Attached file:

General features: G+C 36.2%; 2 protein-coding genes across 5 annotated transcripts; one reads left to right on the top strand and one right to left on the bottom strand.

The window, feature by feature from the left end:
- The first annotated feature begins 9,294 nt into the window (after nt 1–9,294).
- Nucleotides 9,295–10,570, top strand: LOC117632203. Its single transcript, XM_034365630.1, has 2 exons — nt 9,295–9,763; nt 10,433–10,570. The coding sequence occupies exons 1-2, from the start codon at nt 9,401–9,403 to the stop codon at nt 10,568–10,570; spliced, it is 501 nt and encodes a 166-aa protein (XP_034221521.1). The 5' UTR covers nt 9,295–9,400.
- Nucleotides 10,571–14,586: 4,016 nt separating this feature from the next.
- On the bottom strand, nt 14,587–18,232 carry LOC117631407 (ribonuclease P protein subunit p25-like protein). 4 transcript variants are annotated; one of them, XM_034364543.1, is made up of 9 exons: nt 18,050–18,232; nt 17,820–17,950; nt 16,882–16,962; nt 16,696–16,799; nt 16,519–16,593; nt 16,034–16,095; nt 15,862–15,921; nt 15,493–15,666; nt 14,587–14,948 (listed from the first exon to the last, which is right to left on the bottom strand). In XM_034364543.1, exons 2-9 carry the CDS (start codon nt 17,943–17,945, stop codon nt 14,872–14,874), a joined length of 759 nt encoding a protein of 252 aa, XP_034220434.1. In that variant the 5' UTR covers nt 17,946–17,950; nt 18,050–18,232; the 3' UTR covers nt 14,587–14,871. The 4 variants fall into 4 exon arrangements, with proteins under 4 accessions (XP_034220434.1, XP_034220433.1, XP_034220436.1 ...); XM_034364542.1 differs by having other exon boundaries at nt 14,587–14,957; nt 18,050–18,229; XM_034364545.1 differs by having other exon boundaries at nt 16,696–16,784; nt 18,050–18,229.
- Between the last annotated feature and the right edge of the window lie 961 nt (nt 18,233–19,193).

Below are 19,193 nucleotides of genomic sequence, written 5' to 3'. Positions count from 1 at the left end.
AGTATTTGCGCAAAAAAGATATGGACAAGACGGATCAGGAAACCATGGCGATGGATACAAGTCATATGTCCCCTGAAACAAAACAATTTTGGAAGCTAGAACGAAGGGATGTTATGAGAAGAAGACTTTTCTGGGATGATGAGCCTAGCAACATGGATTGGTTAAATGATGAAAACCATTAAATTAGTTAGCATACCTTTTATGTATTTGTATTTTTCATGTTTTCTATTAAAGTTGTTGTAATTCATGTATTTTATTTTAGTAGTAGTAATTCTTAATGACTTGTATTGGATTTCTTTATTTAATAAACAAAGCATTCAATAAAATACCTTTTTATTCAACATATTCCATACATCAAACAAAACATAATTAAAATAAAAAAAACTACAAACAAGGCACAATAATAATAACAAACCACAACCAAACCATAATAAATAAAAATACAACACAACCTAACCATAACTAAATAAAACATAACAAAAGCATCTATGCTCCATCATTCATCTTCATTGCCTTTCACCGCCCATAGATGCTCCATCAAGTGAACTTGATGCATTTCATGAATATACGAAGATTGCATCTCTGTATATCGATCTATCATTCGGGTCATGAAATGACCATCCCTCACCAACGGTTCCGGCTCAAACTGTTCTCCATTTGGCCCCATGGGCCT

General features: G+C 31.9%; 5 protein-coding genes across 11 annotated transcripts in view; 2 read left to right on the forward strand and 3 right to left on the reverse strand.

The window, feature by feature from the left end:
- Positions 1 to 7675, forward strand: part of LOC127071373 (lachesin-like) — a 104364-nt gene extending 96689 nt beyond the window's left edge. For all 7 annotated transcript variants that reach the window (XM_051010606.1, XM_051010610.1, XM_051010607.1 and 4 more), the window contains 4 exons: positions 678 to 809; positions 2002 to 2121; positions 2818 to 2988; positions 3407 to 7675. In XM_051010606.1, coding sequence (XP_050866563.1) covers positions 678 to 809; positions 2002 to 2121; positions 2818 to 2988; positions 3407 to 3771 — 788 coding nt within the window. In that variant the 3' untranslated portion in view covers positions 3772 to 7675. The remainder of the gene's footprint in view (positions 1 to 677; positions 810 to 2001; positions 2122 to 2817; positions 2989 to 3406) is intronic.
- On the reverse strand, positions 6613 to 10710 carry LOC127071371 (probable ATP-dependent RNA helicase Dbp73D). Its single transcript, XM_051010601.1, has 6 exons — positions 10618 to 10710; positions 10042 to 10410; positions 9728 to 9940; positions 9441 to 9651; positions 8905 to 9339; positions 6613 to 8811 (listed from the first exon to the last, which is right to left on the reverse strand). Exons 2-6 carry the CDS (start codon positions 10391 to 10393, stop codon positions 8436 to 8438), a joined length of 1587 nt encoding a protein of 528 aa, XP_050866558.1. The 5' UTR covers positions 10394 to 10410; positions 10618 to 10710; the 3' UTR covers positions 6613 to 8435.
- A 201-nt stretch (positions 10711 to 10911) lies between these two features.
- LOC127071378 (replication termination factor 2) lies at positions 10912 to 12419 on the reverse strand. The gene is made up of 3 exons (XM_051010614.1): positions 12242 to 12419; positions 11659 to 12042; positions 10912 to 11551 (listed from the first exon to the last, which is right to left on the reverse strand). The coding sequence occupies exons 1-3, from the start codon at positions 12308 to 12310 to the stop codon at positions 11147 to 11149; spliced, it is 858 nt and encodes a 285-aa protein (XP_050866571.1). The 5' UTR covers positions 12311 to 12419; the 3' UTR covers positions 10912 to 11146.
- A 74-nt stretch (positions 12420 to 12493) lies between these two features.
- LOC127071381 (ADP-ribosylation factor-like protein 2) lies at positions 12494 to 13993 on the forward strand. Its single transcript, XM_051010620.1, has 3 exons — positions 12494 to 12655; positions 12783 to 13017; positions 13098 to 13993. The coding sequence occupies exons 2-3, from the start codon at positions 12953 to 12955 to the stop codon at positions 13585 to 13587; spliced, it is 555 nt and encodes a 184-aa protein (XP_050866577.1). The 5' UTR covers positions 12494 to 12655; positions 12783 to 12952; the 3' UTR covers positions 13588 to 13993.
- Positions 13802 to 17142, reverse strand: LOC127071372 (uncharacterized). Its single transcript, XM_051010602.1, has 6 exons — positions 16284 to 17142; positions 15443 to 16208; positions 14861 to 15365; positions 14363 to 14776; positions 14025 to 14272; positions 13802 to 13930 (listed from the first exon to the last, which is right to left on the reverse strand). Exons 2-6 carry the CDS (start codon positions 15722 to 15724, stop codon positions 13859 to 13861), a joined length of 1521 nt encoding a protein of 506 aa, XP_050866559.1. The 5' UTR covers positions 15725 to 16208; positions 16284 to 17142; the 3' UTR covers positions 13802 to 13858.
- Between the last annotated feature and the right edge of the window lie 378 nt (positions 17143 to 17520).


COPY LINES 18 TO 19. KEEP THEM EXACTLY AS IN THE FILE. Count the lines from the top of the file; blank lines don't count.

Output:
- Positions 13802 to 17142, reverse strand: LOC127071372 (uncharacterized). Its single transcript, XM_051010602.1, has 6 exons — positions 16284 to 17142; positions 15443 to 16208; positions 14861 to 15365; positions 14363 to 14776; positions 14025 to 14272; positions 13802 to 13930 (listed from the first exon to the last, which is right to left on the reverse strand). Exons 2-6 carry the CDS (start codon positions 15722 to 15724, stop codon positions 13859 to 13861), a joined length of 1521 nt encoding a protein of 506 aa, XP_050866559.1. The 5' UTR covers positions 15725 to 16208; positions 16284 to 17142; the 3' UTR covers positions 13802 to 13858.
- Between the last annotated feature and the right edge of the window lie 378 nt (positions 17143 to 17520).